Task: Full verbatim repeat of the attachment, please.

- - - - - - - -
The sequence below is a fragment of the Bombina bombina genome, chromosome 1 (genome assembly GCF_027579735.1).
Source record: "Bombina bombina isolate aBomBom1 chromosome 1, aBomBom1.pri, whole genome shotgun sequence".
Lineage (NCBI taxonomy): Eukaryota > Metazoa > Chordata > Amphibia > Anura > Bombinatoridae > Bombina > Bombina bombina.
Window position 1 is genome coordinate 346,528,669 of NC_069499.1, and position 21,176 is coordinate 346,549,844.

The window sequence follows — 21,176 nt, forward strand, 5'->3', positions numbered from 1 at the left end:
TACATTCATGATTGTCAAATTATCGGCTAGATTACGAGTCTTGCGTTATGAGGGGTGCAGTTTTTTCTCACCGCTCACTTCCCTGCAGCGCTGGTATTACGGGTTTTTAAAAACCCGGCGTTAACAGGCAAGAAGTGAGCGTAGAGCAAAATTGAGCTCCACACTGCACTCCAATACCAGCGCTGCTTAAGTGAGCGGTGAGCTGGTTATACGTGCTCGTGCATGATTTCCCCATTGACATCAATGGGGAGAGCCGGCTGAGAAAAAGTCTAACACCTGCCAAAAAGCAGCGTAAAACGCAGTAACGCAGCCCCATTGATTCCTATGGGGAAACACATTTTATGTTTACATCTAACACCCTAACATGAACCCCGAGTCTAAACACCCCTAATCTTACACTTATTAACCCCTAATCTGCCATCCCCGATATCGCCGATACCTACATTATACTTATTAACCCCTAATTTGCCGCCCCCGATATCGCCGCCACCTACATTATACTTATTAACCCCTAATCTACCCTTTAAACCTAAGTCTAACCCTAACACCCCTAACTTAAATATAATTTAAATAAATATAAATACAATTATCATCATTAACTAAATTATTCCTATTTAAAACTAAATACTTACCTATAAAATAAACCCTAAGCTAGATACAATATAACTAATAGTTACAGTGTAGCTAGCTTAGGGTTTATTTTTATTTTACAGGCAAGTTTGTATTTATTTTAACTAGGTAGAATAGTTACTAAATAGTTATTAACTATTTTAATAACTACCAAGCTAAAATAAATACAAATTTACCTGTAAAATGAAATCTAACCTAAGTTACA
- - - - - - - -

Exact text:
The sequence below is a fragment of the Bombina bombina genome, chromosome 1 (genome assembly GCF_027579735.1).
Source record: "Bombina bombina isolate aBomBom1 chromosome 1, aBomBom1.pri, whole genome shotgun sequence".
Lineage (NCBI taxonomy): Eukaryota > Metazoa > Chordata > Amphibia > Anura > Bombinatoridae > Bombina > Bombina bombina.
Window position 1 is genome coordinate 346,528,669 of NC_069499.1, and position 21,176 is coordinate 346,549,844.

The window sequence follows — 21,176 nt, forward strand, 5'->3', positions numbered from 1 at the left end:
TACATTCATGATTGTCAAATTATCGGCTAGATTACGAGTCTTGCGTTATGAGGGGTGCAGTTTTTTCTCACCGCTCACTTCCCTGCAGCGCTGGTATTACGGGTTTTTAAAAACCCGGCGTTAACAGGCAAGAAGTGAGCGTAGAGCAAAATTGAGCTCCACACTGCACTCCAATACCAGCGCTGCTTAAGTGAGCGGTGAGCTGGTTATACGTGCTCGTGCATGATTTCCCCATTGACATCAATGGGGAGAGCCGGCTGAGAAAAAGTCTAACACCTGCCAAAAAGCAGCGTAAAACGCAGTAACGCAGCCCCATTGATTCCTATGGGGAAACACATTTTATGTTTACATCTAACACCCTAACATGAACCCCGAGTCTAAACACCCCTAATCTTACACTTATTAACCCCTAATCTGCCATCCCCGATATCGCCGATACCTACATTATACTTATTAACCCCTAATTTGCCGCCCCCGATATCGCCGCCACCTACATTATACTTATTAACCCCTAATCTACCCTTTAAACCTAAGTCTAACCCTAACACCCCTAACTTAAATATAATTTAAATAAATATAAATACAATTATCATCATTAACTAAATTATTCCTATTTAAAACTAAATACTTACCTATAAAATAAACCCTAAGCTAGATACAATATAACTAATAGTTACAGTGTAGCTAGCTTAGGGTTTATTTTTATTTTACAGGCAAGTTTGTATTTATTTTAACTAGGTAGAATAGTTACTAAATAGTTATTAACTATTTTAATAACTACCAAGCTAAAATAAATACAAATTTACCTGTAAAATGAAATCTAACCTAAGTTACA